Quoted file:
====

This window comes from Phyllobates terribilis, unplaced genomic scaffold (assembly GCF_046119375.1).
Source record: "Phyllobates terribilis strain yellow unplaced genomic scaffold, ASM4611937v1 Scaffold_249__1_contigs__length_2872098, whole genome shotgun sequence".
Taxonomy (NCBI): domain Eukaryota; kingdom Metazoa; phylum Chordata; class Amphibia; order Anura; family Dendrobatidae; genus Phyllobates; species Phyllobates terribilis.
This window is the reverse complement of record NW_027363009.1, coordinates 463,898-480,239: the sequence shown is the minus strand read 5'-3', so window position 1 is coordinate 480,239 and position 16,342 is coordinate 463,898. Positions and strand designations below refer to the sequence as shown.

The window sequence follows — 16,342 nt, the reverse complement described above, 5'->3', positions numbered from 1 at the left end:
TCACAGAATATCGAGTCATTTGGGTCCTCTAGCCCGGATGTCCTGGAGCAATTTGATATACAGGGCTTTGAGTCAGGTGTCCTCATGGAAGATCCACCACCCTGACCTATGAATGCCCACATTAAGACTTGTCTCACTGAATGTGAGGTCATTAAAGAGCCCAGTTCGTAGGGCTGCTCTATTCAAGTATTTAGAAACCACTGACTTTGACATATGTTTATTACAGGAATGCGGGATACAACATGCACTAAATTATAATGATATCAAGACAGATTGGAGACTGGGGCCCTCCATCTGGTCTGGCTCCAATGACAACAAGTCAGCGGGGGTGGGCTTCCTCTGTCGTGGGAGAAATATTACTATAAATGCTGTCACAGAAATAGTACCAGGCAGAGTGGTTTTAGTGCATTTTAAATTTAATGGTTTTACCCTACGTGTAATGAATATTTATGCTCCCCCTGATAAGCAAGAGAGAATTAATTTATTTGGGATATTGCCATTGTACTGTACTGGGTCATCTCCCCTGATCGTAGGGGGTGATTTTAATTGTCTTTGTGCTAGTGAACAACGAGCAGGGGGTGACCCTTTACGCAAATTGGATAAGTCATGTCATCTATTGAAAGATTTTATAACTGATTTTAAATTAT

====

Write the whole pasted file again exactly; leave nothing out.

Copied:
This window comes from Phyllobates terribilis, unplaced genomic scaffold (assembly GCF_046119375.1).
Source record: "Phyllobates terribilis strain yellow unplaced genomic scaffold, ASM4611937v1 Scaffold_249__1_contigs__length_2872098, whole genome shotgun sequence".
Taxonomy (NCBI): domain Eukaryota; kingdom Metazoa; phylum Chordata; class Amphibia; order Anura; family Dendrobatidae; genus Phyllobates; species Phyllobates terribilis.
This window is the reverse complement of record NW_027363009.1, coordinates 463,898-480,239: the sequence shown is the minus strand read 5'-3', so window position 1 is coordinate 480,239 and position 16,342 is coordinate 463,898. Positions and strand designations below refer to the sequence as shown.

The window sequence follows — 16,342 nt, the reverse complement described above, 5'->3', positions numbered from 1 at the left end:
TCACAGAATATCGAGTCATTTGGGTCCTCTAGCCCGGATGTCCTGGAGCAATTTGATATACAGGGCTTTGAGTCAGGTGTCCTCATGGAAGATCCACCACCCTGACCTATGAATGCCCACATTAAGACTTGTCTCACTGAATGTGAGGTCATTAAAGAGCCCAGTTCGTAGGGCTGCTCTATTCAAGTATTTAGAAACCACTGACTTTGACATATGTTTATTACAGGAATGCGGGATACAACATGCACTAAATTATAATGATATCAAGACAGATTGGAGACTGGGGCCCTCCATCTGGTCTGGCTCCAATGACAACAAGTCAGCGGGGGTGGGCTTCCTCTGTCGTGGGAGAAATATTACTATAAATGCTGTCACAGAAATAGTACCAGGCAGAGTGGTTTTAGTGCATTTTAAATTTAATGGTTTTACCCTACGTGTAATGAATATTTATGCTCCCCCTGATAAGCAAGAGAGAATTAATTTATTTGGGATATTGCCATTGTACTGTACTGGGTCATCTCCCCTGATCGTAGGGGGTGATTTTAATTGTCTTTGTGCTAGTGAACAACGAGCAGGGGGTGACCCTTTACGCAAATTGGATAAGTCATGTCATCTATTGAAAGATTTTATAACTGATTTTAAATTAT